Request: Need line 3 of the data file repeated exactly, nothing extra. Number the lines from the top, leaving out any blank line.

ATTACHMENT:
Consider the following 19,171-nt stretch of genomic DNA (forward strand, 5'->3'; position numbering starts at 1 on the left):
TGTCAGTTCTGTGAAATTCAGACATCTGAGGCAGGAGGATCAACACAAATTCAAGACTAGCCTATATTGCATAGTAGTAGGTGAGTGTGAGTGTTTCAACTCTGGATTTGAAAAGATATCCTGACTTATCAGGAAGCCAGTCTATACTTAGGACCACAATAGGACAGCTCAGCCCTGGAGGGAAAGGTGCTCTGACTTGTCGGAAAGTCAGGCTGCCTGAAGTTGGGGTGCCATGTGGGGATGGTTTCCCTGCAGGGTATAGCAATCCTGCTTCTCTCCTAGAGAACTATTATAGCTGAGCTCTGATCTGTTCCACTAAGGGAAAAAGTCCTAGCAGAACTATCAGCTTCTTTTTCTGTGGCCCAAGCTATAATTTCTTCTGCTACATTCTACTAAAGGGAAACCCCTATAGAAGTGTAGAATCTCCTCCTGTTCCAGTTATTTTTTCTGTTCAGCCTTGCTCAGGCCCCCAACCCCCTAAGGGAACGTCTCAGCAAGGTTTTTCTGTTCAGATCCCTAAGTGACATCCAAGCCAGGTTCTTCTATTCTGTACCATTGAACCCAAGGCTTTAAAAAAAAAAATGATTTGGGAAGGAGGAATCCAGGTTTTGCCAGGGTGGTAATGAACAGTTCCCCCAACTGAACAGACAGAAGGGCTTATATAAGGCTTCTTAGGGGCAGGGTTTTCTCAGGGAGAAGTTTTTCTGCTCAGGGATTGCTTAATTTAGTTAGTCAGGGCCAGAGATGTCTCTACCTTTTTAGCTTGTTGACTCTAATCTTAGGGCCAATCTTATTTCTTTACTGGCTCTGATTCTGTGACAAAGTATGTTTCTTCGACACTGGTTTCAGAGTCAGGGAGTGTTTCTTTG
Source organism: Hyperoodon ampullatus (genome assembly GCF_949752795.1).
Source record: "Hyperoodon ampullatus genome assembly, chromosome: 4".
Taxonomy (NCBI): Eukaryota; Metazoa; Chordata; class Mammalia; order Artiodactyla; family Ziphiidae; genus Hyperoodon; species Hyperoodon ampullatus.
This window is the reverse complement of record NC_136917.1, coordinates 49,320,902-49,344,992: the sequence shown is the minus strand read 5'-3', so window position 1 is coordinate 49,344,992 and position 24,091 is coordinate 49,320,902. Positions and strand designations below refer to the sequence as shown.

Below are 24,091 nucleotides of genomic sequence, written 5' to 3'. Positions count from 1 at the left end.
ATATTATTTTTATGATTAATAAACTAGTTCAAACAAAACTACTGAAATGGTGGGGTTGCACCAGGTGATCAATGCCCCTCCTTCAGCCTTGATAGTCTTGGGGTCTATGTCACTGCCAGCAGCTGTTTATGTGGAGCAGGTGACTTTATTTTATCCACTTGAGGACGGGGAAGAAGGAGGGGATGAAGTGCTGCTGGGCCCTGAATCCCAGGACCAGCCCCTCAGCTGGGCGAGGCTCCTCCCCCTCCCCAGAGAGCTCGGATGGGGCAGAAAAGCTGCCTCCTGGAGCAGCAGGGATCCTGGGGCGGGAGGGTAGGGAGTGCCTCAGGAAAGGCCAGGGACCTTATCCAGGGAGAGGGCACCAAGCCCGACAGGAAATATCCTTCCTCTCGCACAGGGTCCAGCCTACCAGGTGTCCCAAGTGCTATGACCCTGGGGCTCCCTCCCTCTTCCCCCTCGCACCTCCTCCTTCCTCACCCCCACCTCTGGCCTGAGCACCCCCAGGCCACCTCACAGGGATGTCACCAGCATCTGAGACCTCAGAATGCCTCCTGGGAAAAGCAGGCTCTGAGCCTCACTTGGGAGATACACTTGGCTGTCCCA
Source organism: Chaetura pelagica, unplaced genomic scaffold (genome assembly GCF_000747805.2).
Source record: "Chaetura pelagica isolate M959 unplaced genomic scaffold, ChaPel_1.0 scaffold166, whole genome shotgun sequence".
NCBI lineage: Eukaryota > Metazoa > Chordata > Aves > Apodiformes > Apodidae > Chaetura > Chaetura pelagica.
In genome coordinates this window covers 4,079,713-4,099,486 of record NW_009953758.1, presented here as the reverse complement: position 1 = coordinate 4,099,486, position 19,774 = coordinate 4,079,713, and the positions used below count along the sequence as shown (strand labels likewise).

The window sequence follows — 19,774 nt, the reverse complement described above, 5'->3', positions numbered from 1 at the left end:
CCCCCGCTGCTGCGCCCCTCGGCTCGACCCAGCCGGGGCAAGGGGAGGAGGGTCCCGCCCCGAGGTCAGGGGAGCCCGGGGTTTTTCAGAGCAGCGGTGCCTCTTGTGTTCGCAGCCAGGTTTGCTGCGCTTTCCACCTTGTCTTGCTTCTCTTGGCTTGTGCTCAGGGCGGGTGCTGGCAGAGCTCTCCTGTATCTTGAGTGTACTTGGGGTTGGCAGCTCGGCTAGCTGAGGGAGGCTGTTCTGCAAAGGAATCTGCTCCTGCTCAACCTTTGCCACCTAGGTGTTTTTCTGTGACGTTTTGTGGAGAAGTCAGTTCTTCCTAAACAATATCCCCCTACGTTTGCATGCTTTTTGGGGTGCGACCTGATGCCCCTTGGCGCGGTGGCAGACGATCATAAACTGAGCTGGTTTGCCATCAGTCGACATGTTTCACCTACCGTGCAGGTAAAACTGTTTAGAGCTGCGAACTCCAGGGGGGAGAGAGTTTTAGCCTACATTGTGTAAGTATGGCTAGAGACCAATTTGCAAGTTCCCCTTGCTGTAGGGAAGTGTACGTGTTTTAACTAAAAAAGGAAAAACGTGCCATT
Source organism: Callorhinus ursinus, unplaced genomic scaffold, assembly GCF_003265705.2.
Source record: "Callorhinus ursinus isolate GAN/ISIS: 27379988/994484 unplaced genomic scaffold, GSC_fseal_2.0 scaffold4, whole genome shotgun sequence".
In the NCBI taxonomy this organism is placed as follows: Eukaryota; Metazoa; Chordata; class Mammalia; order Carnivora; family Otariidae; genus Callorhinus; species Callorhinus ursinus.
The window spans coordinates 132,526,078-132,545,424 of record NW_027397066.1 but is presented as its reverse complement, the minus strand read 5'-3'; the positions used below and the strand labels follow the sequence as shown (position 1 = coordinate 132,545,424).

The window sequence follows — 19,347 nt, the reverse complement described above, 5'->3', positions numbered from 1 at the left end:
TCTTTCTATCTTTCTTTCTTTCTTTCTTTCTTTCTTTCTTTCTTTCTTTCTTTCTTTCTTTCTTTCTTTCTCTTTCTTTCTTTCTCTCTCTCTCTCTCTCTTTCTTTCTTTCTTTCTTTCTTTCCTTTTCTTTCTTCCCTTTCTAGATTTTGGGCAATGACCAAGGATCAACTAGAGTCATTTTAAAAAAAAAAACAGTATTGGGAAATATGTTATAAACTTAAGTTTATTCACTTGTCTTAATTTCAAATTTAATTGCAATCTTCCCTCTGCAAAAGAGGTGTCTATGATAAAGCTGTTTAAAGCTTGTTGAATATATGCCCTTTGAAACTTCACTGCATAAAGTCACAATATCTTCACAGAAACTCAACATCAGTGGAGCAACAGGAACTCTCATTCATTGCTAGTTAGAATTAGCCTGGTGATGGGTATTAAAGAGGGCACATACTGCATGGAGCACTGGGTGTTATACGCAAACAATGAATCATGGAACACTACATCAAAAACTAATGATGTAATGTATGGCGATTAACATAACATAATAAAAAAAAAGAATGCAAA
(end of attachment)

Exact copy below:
Source organism: Hyperoodon ampullatus (genome assembly GCF_949752795.1).